NOT since Rihanna found love in a hopeless place has the New Lodge been the feature of global attention. A new UK/Ireland/Belgium film, The Flats, directed by  Alessandria Celesia, is having its world premier in Copenhagen in March.

The documentary is set in the historic North Belfast district, where Joe re-enacts memories from his Troubles childhood, joined by his neighbours Jolene, Sean, Angie and others.

It is one of twelve international films selected by the film festival and is billed as "An aging man on an existential mission confronts the ghost of the past." It uses archive footage and reports say that Celesia conjures up a place where the past never really leaves us. Is that not just Belfast anyway? 

It begs the question in such  a traumatised society such as ours: 'Will it help others understand us, or will it retraumatise those who experienced it?' What are the ethical considerations when we are still only starting to understand the amount of trauma in our society in Belfast? I remember once going to see documentary during the Belfast Film Festival which contained film footage shot in Ardoyne. The people who attended were left hanging afterwards, with no signpost to support or ways to process their resurfaced trauma.

Why do so many films made locally premier in other countries? It's because in the global film market the more film festival selections you get and awards you win, the more chances of the film being picked up by a bigger distributor. That's precisely what happened to the new Kneecap film at Sundance. It also gives everyone involved in the film an added boost to their CV. One of the producers is John Mcllduff of Dumbworld, the multidisciplinary creative production company. John's also the creative lead on Belfast 2024. So, like other local films before, we'll get to see this eventually.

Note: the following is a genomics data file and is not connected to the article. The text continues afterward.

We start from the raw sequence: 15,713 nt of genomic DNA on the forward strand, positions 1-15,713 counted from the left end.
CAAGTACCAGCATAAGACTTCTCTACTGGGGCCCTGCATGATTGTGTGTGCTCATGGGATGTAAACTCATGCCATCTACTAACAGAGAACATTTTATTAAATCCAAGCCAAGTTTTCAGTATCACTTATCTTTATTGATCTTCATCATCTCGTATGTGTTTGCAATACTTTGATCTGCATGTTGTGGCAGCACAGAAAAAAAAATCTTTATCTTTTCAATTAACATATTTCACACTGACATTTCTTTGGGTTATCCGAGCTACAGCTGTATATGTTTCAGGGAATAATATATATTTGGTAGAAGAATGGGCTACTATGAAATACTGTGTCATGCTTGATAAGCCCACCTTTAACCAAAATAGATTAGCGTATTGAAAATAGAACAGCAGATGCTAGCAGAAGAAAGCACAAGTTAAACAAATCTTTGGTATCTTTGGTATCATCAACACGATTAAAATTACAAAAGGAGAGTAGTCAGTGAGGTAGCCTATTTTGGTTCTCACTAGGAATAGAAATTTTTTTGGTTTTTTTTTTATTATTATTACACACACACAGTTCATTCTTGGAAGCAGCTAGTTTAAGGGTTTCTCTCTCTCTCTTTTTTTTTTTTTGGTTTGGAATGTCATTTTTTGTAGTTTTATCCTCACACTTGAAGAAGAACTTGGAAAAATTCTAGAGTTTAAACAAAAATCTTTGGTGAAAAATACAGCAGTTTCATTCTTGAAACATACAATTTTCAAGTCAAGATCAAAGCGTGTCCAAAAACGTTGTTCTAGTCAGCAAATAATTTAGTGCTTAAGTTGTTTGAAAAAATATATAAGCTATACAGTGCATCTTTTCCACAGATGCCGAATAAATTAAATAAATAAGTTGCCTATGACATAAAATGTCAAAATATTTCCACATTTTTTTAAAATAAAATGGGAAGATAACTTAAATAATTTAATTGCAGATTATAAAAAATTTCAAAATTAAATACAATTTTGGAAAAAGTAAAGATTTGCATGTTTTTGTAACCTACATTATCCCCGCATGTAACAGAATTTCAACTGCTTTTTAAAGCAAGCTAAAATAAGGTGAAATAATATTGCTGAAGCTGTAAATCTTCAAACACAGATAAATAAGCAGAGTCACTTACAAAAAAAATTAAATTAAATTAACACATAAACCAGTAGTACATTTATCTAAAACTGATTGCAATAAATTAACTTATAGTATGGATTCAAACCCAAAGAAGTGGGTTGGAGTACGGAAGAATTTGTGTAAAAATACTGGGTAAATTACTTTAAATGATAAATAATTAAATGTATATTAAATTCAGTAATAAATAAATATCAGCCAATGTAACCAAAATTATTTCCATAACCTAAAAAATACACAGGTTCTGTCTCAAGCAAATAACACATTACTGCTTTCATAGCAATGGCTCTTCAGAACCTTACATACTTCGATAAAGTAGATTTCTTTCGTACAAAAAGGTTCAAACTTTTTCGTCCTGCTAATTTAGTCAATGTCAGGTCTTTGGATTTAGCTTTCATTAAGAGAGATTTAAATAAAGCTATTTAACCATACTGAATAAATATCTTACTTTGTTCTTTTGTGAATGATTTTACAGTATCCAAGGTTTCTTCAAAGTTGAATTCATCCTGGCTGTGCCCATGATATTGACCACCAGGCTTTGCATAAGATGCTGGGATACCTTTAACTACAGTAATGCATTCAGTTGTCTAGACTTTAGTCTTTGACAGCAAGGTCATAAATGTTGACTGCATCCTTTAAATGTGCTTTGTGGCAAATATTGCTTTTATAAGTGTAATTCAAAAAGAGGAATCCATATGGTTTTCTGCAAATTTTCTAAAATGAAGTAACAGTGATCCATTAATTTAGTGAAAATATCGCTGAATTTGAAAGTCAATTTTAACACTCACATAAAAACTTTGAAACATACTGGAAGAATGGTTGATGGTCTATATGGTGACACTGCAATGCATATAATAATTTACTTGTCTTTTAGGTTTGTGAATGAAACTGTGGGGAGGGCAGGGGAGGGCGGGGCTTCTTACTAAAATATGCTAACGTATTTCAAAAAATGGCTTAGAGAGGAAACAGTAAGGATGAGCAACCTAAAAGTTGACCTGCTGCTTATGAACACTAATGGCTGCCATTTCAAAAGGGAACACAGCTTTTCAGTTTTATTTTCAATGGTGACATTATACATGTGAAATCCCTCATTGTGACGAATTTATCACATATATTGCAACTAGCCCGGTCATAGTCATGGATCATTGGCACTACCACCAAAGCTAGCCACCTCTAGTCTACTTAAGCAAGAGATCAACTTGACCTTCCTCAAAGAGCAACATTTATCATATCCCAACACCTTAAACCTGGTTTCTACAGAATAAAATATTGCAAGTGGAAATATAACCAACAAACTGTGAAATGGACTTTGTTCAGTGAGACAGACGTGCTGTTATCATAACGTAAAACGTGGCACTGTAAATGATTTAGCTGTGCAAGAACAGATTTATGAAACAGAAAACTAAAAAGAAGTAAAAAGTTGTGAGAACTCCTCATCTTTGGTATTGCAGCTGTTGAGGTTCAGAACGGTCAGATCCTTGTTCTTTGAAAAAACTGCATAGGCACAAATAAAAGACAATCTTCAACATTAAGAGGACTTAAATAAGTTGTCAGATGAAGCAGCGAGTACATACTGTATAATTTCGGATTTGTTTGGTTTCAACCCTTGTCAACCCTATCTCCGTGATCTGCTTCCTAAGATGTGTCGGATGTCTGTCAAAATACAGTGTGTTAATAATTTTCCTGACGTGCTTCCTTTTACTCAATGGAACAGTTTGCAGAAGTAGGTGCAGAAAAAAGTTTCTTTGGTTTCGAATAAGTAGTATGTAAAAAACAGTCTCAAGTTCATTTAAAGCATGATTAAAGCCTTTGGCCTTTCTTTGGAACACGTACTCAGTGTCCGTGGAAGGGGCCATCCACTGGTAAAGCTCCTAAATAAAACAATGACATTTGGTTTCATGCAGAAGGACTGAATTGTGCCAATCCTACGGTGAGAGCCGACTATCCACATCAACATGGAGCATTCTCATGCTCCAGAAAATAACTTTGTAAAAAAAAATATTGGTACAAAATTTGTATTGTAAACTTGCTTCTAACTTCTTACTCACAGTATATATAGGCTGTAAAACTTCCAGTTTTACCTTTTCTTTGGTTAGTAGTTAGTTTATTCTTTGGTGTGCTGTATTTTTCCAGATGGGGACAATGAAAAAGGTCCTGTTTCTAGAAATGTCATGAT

The  12-foot puppet Amal is coming to Belfast in May. It was made by the Handspring Puppet Company and has become a symbol of hope, compassion and human rights wherever she goes.

Amal is a symbol of displaced people and in particular children who are separated from their families and looking for a new home. She will come to Belfast by boat, arriving at the Titanic Slipway; spend the night in a cathedral; meet migrant communities at Belfast City Hall; walk the peace walls with children from both sides; a Big Lunch will be hosted by the Eden Project  in her honour.

Some events will be ticketed and information on how to get yours will be made public soon. The event has been made possible by ArtsEkta. We look forward to seeing Amal in the city and  know that she will be a draw, focusing our attention on this important global issue.

Belfast 2024 is creeping into view – a mammoth task for all involved. There's an information day on Thursday, February 29 from 2pm in Belfast City Council's community space, 2 Royal Avenue. I recommend you go there and have a look at the projects that have been commissioned and see what's on offer. Community participation is key.

Belfast Tradfest has been a lovely experience at Ulster University. I've been attending the singing  workshops with Niamh Farrell. The time goes quickly and while I now know a good song about the plough being taken over by the tractor, I was wondering if an update of the song would be the tractor being taken over by a robot?